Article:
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Friday, October 28, 2011

The Rum Diary is a drunken stumble for Johnny Depp

Posted By on Fri, Oct 28, 2011 at 4:35 PM

Photo by Peter MountainThe Rum Diary*Opens today Nobody would publish the book this film was based on when it was first written. And now, nobody would make this film except for who wrote it. Reading The Rum Diary, which Hunter S. Thompson pushed into print 38 years after he wrote it, it’s easy to see why it was initially rejected. The various, largely indistinct characters slip in and out of now-familiar Gonzo slogans (“the fat is in the fire,” “I’m getting the fear”). Chenault, the only female character, spends the entire book either wandering around naked or being abused by...

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Thursday, October 27, 2011

Rock Of Ages is rote and uninspired

Posted By on Thu, Oct 27, 2011 at 8:02 AM

Bourbon Room Rocks/ DPACROCK OF AGES* * 1/2 starsDurham Performing Arts Center A visit to the Durham Performing Arts Center for the touring production of Rock of Ages yields a number of odd sights. Audience members, mostly people in their 40s and 50s, are wearing suits and evening wear to a play that’s based, in part, on the fashion excesses of 1980s youth culture. They also sip cups of red wine in front of a set labeled “The Bourbon Room.” And as they trudge along the red-carpeted floors, the sound system blasts the likes of Warrant’s “Cherry Pie” and Def...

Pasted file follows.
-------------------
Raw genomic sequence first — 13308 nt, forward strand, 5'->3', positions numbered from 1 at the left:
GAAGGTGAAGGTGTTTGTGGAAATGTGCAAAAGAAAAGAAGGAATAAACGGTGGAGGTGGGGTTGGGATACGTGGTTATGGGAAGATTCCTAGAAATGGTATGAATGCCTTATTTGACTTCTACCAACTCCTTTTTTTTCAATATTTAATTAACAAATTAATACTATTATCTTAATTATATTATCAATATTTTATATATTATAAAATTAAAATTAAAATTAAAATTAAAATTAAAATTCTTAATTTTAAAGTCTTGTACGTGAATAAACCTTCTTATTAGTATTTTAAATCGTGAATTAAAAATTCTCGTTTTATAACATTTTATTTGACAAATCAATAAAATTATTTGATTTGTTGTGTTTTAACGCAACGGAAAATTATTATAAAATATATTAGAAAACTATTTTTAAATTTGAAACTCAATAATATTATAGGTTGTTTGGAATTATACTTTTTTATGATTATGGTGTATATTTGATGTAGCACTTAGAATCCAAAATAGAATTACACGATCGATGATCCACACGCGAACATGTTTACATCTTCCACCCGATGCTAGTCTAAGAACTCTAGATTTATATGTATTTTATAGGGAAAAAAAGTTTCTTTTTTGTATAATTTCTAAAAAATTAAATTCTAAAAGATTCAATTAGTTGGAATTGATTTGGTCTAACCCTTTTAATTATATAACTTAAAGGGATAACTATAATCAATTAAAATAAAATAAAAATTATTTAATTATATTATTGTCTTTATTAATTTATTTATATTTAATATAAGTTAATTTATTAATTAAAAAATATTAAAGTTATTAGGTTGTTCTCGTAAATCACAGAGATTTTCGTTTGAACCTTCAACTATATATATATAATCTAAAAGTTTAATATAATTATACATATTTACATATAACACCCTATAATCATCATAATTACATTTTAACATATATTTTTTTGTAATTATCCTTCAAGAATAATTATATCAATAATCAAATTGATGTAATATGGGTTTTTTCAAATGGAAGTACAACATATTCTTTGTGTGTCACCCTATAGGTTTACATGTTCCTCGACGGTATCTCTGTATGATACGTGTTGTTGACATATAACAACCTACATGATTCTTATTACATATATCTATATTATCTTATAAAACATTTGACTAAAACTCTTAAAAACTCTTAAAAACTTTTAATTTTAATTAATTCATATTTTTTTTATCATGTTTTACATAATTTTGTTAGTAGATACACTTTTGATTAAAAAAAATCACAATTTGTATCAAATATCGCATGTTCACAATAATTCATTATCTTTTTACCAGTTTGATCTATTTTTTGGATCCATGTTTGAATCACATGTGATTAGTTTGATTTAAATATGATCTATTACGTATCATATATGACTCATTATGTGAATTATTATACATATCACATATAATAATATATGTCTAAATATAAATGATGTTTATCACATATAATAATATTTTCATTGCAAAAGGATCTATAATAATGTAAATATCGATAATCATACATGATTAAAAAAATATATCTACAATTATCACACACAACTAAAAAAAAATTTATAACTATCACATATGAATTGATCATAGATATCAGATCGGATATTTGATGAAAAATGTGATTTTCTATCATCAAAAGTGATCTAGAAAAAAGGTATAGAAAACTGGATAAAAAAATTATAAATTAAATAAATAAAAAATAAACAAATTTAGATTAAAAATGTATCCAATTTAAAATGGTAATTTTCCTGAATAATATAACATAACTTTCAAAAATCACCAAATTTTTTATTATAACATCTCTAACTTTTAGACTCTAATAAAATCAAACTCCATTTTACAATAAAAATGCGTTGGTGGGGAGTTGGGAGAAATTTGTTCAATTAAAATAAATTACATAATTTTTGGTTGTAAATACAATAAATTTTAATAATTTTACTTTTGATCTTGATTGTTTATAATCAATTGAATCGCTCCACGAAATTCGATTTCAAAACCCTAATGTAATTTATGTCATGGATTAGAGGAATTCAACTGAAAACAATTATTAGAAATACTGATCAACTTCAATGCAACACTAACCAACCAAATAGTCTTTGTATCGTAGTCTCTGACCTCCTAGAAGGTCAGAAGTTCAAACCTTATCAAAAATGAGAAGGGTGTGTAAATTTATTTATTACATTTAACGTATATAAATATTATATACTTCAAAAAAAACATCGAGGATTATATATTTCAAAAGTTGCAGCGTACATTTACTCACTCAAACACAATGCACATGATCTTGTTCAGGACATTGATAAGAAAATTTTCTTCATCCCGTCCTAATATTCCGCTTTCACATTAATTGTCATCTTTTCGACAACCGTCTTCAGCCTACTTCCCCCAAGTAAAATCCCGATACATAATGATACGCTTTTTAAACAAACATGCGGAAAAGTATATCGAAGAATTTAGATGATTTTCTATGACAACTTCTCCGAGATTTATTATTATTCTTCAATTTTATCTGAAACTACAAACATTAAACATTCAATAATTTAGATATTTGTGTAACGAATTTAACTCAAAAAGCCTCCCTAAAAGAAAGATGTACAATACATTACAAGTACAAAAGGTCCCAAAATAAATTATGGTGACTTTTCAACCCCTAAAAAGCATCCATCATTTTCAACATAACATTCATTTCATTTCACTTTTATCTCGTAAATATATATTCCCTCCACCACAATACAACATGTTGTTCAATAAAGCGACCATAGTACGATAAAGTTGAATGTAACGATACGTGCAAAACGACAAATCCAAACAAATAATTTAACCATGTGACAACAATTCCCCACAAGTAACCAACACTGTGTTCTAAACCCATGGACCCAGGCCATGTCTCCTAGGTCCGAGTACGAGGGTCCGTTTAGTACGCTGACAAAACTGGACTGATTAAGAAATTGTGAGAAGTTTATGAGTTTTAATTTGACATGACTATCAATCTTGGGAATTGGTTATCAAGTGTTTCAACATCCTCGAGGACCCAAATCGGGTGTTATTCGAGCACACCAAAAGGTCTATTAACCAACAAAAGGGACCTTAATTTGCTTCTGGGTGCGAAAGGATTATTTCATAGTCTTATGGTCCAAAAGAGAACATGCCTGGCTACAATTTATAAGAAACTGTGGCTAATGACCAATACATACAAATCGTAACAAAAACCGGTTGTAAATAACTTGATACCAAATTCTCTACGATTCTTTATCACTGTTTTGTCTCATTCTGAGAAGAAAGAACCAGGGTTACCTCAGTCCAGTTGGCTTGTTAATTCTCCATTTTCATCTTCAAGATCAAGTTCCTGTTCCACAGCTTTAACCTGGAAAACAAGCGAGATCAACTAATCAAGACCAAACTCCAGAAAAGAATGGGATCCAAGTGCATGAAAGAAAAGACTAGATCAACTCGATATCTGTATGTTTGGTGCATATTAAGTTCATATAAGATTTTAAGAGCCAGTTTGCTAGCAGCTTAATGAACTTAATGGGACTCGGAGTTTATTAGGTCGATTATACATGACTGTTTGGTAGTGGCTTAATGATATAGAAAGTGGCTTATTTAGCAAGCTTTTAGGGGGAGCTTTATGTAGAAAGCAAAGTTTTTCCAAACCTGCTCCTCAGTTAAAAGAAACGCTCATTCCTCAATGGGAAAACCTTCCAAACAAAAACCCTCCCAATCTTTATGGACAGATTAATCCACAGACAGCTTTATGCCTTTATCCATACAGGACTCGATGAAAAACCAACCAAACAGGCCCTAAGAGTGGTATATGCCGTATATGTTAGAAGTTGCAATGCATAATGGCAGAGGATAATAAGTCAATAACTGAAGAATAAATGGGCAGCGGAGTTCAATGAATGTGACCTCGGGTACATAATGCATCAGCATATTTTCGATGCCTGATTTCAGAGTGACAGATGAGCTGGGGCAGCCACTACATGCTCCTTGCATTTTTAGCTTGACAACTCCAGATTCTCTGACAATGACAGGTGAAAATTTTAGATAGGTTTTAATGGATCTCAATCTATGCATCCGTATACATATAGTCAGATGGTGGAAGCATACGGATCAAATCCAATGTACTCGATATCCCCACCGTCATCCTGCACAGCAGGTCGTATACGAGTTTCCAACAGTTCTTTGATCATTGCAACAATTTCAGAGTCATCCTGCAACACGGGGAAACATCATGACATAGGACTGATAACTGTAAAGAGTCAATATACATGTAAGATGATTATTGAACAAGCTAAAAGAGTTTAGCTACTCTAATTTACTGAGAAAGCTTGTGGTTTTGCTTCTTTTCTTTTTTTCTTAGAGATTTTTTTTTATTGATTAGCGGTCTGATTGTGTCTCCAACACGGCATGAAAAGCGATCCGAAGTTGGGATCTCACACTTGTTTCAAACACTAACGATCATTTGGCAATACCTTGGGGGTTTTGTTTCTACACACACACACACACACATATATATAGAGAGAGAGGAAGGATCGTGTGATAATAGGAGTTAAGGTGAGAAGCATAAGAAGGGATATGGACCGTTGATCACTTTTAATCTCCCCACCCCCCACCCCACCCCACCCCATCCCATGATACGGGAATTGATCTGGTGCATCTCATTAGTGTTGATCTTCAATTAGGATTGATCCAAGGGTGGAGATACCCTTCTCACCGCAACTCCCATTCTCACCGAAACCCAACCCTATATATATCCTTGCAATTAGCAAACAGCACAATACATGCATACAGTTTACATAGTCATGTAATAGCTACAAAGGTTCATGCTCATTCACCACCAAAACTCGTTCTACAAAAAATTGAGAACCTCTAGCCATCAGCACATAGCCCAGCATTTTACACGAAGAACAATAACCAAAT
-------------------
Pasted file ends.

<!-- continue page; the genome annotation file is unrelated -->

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Thursday, October 13, 2011

The Thing is a pointless remake ... er, prequel

Posted By on Thu, Oct 13, 2011 at 2:02 PM

Photo by Kerry Hayes/ Universal PicturesMary Elizabeth Winstead breaks out the flamethrower.THE THING* Opens Friday Considering it pits its heroine against a ravenous space alien whose man-eating orifice resembles a vagina dentata, you’d be forgiven for believing The Thing actually contains a thing or two to think about. Or at the very least, something to differentiate itself from John Carpenter’s 1982 The Thing (which itself was a remake of the 1951 horror classic, The Thing from Another World). The 1982 movie, made during the height of Carpenter’s career, benefited from the director’s then-deft suspenseful touch, a terrific cast, Ennio Morricone’s...

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Hinge Poem offers chance to go deep into poetry

Alan Shapiro live in the comments box Sunday

Posted By on Thu, Oct 13, 2011 at 1:02 PM

Have you ever been to a poetry reading? You know that awkward time afterward when you're not sure what to do? The Hinge Poem, a new online feature from the Hinge Literary Center, gives a new model for how to connect with an author's work, perhaps even more deeply than one might at an auditorium or bookstore reading. Alan Shapiro's lyric poem "Wherever My Dead Go When I’m Not Remembering Them" kicks off the program, which will feature a new poet and poem each month. As with a blogpost, readers can start and participate in conversations about the poem by...

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Friday, October 7, 2011

Good-hearted yokels, nasty college kids in "Tucker & Dale Vs. Evil"

Posted By on Fri, Oct 7, 2011 at 10:47 AM

Courtesy of Magnet ReleasingTUCKER & DALE VS. EVIL**Opens Friday in select theaters When it comes to the portrayal of hillbillies on the big screen, there are usually two archetypes: the dim-witted but sweet-natured yokel or the raving, homicidal psychopath. Tucker & Dale vs. Evil poses the question of what would happen if two yokels were mistaken for psycho killers. As the movie shows, the result would be incredibly stupid yet immensely watchable. Tucker (Alan Tudyk) and Dale (Tyler Labine) are fixing up their new “vacation home” in the woods. Unfortunately, their renovations get interrupted by a group of college kids...